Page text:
|Publication number||US6853984 B1|
|Application number||US 08/835,404|
|Publication date||Feb 8, 2005|
|Filing date||Apr 8, 1997|
|Priority date||Apr 8, 1997|
|Also published as||WO1998045797A2, WO1998045797A3|
|Publication number||08835404, 835404, US 6853984 B1, US 6853984B1, US-B1-6853984, US6853984 B1, US6853984B1|
|Inventors||W. Bradley Wilkes|
|Original Assignee||Propay U.S.A., Inc.|
|Export Citation||BiBTeX, EndNote, RefMan|
|Patent Citations (8), Non-Patent Citations (2), Referenced by (3), Classifications (41), Legal Events (3)|
|External Links: USPTO, USPTO Assignment, Espacenet|
1. The Field of the Invention.
This invention relates generally to financial transactions via telephone. More specifically, the present invention provides a method and apparatus for accomplishing a credit card purchase utilizing facsimile technology and internet access, thereby avoiding the dedicated credit card transaction equipment which is typically required.
2. The State of the Art
The state of the art process for making credit card transactions is efficient but costly. It is costly in that to process credit card transactions requires purchasing or renting the equipment necessary for making the transactions. Furthermore, there are additional charges involved. Specifically, there is an access fee charged to those who want to approve a credit card transaction.
The apparatus described above is typically arranged as shown in prior art FIG. 1.
The process of transacting a purchase utilizing the swipe machine 10 can be as follows. First, a customer provides the credit card to a merchant. The merchant initializes the swipe machine 10 by activating a connection between the swipe machine 10 and the processing center 14. Activating the connection can be as simple as swiping the credit card through the swipe machine 10, or pressing a button which causes the swipe machine to make a call to the processing center 14. After the connection is established, the credit card is swiped through the channel 12, or if already swiped, the information which typically includes the unique credit card number is transmitted to the processing center 14. Along with the unique credit card number, the merchant also transmits a purchase amount which is to be transferred electronically. As the name implies, the transfer is typically a crediting of a merchant's account by debiting of the customer's credit card account by posting a charge against the account.
At this stage of the process, the merchant typically returns the credit card to the customer because it will probably not be needed again. The processing center 14 is now typically using the unique credit card number to locate an account which is associated therewith. After the account is located, the processing center 14 determines whether the purchase amount entered by the merchant exceeds the credit limit of the credit card account. If the credit limit is not exceeded, the processing center 14 transmits an approval code back to the merchant. If the transaction is approved, the customer then leaves with the purchase.
The process described above can vary slightly for many reasons. For instance, the process can vary according to the type of credit card account which is being utilized for the transaction. For example, even if a credit limit is exceeded, the transaction might still be approved, within certain limits. Other variations include automating the process so that the credit card is swiped by the machinery, and only the purchase price has to be manually entered. However, none of these variations are particularly relevant to the present invention. What is important to learn from the background information above is that typically no transaction takes place without having a swipe machine 10 which can read the credit card number from the credit card. Furthermore, the swipe machine 10 functions as a dedicated link to the processing center 14, supplying the necessary information for the processing center 14 to determine whether the transaction is allowable in light of a credit limit and present debt associated with the credit card number.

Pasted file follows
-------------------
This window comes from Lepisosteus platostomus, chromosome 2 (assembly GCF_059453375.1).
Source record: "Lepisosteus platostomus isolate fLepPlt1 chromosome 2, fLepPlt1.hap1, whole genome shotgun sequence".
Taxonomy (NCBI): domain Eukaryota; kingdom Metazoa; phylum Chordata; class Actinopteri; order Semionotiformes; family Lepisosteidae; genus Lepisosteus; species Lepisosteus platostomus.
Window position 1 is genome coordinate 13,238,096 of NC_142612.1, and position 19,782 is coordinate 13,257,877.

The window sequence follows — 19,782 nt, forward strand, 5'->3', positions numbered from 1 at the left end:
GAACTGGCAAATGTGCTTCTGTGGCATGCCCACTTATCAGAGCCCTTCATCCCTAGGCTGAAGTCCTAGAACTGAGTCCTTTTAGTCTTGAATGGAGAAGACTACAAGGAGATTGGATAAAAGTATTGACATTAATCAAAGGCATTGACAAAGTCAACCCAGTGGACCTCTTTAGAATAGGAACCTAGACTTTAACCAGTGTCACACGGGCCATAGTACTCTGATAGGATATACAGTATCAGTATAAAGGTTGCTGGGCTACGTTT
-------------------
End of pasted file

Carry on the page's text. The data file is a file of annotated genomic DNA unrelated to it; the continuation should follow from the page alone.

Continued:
It should be apparent from the explanation above that the equipment necessary for setting up a merchant with the ability to make credit card transactions is simply a credit card swipe machine 10. However, the fee structure associated with the swipe machine 10 is surprising. For instance, the typical cost of a swipe machine 10 is around $1000. Even if a swipe machine is rented, the cost is typically around $40.00 per month. Furthermore, there is typically a fee associated with accessing the processing center 14 via a swipe machine 10.
It would be an improvement over the state of the art to provide a method and apparatus for making credit card transactions which did not require the use of a credit card swipe machine. It would be a further improvement to eliminate or substantially reduce initial start-up costs of making credit card transactions, and possibly reduce the cost of accessing the processing center information.
It is an object of the present invention to provide a method and apparatus for making credit card transactions with essentially no investment in dedicated transaction equipment.
It is another object to provide a method and apparatus for making credit card transactions which does not require the use of a credit card swipe machine.